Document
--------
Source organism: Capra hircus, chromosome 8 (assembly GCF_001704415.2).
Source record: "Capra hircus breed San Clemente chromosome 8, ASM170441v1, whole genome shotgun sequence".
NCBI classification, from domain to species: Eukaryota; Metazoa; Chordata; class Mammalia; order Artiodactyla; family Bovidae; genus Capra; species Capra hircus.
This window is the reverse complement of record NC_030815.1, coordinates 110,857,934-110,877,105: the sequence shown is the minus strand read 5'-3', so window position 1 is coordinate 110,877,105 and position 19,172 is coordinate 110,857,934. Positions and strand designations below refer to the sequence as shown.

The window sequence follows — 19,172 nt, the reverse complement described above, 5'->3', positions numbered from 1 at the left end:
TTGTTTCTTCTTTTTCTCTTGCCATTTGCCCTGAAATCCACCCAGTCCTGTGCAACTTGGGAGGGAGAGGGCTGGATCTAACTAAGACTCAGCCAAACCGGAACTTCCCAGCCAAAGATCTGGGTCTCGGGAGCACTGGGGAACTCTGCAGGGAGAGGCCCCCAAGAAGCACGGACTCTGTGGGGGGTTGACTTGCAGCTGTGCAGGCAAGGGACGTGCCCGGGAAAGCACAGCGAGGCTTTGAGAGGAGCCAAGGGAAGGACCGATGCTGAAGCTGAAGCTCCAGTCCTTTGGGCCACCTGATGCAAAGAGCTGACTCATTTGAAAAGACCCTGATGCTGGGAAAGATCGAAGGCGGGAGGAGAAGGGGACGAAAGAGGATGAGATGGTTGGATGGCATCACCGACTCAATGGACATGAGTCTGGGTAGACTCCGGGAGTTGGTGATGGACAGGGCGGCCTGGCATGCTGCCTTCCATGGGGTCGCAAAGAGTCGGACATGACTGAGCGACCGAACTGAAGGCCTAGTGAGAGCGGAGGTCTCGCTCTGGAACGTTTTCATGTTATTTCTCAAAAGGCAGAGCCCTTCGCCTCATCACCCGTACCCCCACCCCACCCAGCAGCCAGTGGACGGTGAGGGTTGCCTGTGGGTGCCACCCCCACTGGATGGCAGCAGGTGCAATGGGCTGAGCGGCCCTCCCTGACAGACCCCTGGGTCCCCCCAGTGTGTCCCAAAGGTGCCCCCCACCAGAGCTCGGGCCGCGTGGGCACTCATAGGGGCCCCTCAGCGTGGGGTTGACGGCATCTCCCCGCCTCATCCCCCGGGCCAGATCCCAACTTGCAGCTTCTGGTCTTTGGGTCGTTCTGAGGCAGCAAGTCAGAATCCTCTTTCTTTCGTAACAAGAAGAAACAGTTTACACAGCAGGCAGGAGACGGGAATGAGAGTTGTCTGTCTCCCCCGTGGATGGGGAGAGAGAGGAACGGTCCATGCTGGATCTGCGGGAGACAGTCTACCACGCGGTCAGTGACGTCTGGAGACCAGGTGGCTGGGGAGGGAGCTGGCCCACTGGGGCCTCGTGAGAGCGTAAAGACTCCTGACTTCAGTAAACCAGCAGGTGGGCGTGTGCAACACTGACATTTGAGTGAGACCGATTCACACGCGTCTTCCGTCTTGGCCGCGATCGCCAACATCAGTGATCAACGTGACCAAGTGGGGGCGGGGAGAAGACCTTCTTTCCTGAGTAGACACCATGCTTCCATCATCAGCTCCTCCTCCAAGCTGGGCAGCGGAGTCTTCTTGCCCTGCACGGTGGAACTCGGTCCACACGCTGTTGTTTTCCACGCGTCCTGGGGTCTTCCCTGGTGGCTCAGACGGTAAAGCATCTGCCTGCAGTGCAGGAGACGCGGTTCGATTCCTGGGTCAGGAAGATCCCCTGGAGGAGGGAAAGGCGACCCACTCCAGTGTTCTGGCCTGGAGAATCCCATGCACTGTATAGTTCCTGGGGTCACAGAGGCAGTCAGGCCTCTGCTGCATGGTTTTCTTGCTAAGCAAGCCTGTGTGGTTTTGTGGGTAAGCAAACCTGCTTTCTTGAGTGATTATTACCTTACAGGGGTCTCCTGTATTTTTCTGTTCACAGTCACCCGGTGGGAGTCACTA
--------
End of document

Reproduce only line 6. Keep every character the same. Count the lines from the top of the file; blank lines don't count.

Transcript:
TTGTTTCTTCTTTTTCTCTTGCCATTTGCCCTGAAATCCACCCAGTCCTGTGCAACTTGGGAGGGAGAGGGCTGGATCTAACTAAGACTCAGCCAAACCGGAACTTCCCAGCCAAAGATCTGGGTCTCGGGAGCACTGGGGAACTCTGCAGGGAGAGGCCCCCAAGAAGCACGGACTCTGTGGGGGGTTGACTTGCAGCTGTGCAGGCAAGGGACGTGCCCGGGAAAGCACAGCGAGGCTTTGAGAGGAGCCAAGGGAAGGACCGATGCTGAAGCTGAAGCTCCAGTCCTTTGGGCCACCTGATGCAAAGAGCTGACTCATTTGAAAAGACCCTGATGCTGGGAAAGATCGAAGGCGGGAGGAGAAGGGGACGAAAGAGGATGAGATGGTTGGATGGCATCACCGACTCAATGGACATGAGTCTGGGTAGACTCCGGGAGTTGGTGATGGACAGGGCGGCCTGGCATGCTGCCTTCCATGGGGTCGCAAAGAGTCGGACATGACTGAGCGACCGAACTGAAGGCCTAGTGAGAGCGGAGGTCTCGCTCTGGAACGTTTTCATGTTATTTCTCAAAAGGCAGAGCCCTTCGCCTCATCACCCGTACCCCCACCCCACCCAGCAGCCAGTGGACGGTGAGGGTTGCCTGTGGGTGCCACCCCCACTGGATGGCAGCAGGTGCAATGGGCTGAGCGGCCCTCCCTGACAGACCCCTGGGTCCCCCCAGTGTGTCCCAAAGGTGCCCCCCACCAGAGCTCGGGCCGCGTGGGCACTCATAGGGGCCCCTCAGCGTGGGGTTGACGGCATCTCCCCGCCTCATCCCCCGGGCCAGATCCCAACTTGCAGCTTCTGGTCTTTGGGTCGTTCTGAGGCAGCAAGTCAGAATCCTCTTTCTTTCGTAACAAGAAGAAACAGTTTACACAGCAGGCAGGAGACGGGAATGAGAGTTGTCTGTCTCCCCCGTGGATGGGGAGAGAGAGGAACGGTCCATGCTGGATCTGCGGGAGACAGTCTACCACGCGGTCAGTGACGTCTGGAGACCAGGTGGCTGGGGAGGGAGCTGGCCCACTGGGGCCTCGTGAGAGCGTAAAGACTCCTGACTTCAGTAAACCAGCAGGTGGGCGTGTGCAACACTGACATTTGAGTGAGACCGATTCACACGCGTCTTCCGTCTTGGCCGCGATCGCCAACATCAGTGATCAACGTGACCAAGTGGGGGCGGGGAGAAGACCTTCTTTCCTGAGTAGACACCATGCTTCCATCATCAGCTCCTCCTCCAAGCTGGGCAGCGGAGTCTTCTTGCCCTGCACGGTGGAACTCGGTCCACACGCTGTTGTTTTCCACGCGTCCTGGGGTCTTCCCTGGTGGCTCAGACGGTAAAGCATCTGCCTGCAGTGCAGGAGACGCGGTTCGATTCCTGGGTCAGGAAGATCCCCTGGAGGAGGGAAAGGCGACCCACTCCAGTGTTCTGGCCTGGAGAATCCCATGCACTGTATAGTTCCTGGGGTCACAGAGGCAGTCAGGCCTCTGCTGCATGGTTTTCTTGCTAAGCAAGCCTGTGTGGTTTTGTGGGTAAGCAAACCTGCTTTCTTGAGTGATTATTACCTTACAGGGGTCTCCTGTATTTTTCTGTTCACAGTCACCCGGTGGGAGTCACTA